The news that Pegasus surveillance software has been used to monitor more than 50,000 targets around the world, released on Sunday (18), left many users fearful of having their cell phone monitored by the tool. But, according to NSO Group CEO Shalev Hulio, the program’s owner, only those who don’t comply with the law should fear spyware.
“People who are not criminals, not the ‘Bin Ladens’ of the world, should not be afraid. They can have complete confidence in the security and privacy of their Google [Android] and Apple [iOS] devices,” the executive noted in an interview with Forbes, on Thursday (22), referring to common users.
In the conversation, the co-founder of the Israeli company contested the report released by US and British newspapers. According to Hulio, 50,000 people would be an “insane” amount of targets to monitor, as the software is sold to a group of 40 to 45 countries, each targeting around 100 cell phones.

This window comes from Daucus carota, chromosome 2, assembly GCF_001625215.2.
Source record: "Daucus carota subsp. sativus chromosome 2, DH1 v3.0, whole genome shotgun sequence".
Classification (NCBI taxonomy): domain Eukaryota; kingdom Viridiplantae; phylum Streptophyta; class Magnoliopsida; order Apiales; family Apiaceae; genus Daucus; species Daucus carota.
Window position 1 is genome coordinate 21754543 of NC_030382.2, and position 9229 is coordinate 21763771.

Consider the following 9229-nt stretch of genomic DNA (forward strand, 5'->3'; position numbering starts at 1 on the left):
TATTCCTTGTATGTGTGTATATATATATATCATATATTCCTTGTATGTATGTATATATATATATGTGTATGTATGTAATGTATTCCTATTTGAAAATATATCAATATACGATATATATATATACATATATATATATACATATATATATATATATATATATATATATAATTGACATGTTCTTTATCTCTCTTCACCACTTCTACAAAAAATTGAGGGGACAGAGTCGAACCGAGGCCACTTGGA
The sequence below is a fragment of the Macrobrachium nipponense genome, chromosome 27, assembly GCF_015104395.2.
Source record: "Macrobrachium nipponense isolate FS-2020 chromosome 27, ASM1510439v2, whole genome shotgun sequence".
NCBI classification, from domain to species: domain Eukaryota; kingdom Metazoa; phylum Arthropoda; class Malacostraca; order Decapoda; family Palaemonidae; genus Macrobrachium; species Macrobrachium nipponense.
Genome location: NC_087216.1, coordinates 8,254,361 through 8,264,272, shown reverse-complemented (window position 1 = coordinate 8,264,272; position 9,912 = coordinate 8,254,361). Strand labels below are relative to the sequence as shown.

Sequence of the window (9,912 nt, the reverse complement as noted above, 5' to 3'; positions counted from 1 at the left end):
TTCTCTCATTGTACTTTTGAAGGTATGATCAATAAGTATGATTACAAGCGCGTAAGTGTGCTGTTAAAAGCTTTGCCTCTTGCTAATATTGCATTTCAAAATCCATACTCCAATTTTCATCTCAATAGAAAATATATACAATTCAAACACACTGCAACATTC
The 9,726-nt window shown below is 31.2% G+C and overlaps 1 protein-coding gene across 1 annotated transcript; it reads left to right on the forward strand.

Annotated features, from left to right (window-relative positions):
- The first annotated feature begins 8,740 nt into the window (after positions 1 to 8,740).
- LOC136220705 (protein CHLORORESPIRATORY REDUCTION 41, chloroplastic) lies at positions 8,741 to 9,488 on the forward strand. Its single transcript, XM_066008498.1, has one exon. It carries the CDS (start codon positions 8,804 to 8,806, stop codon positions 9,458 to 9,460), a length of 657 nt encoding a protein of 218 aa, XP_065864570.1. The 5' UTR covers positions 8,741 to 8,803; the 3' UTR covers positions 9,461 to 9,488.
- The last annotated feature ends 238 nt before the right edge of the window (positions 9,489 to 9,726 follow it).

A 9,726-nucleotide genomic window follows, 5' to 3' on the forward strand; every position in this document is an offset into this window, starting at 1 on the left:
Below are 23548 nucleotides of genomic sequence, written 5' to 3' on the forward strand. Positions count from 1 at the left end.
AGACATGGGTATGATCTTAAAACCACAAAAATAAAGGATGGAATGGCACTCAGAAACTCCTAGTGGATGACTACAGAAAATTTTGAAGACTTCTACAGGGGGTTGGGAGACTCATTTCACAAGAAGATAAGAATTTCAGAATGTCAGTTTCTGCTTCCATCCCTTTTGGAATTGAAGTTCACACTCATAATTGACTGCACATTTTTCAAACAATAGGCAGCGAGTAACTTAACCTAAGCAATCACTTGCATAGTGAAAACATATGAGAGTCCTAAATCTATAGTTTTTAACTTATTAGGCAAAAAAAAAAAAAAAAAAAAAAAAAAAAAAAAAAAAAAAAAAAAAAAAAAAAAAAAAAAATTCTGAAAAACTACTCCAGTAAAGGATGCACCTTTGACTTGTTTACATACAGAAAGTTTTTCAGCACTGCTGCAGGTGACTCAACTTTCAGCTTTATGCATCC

He also denied that his company is involved in the attempted hacking of the smartphone of French President Emmanuel Macron and other French officials. Despite this, he stated that he has no way of monitoring what customers do with the tool, thus freeing himself from any responsibility for the actions of third parties.
Criticized by former US National Security Agency (NSA) employee Edward Snowden and Telegram CEO Pavel Durov, Hulio defended the use of Pegasus. According to the executive, spyware is essential to help governments catch terrorists, pedophiles and other dangerous criminals.
Asked about possible abuses in the use of the tool, which would not be tracking only outlaw agents, he said that the NSO has ways to stop the program. Upon detecting misuse of the resource, the company cites that it can trigger a switch, disabling the spy software.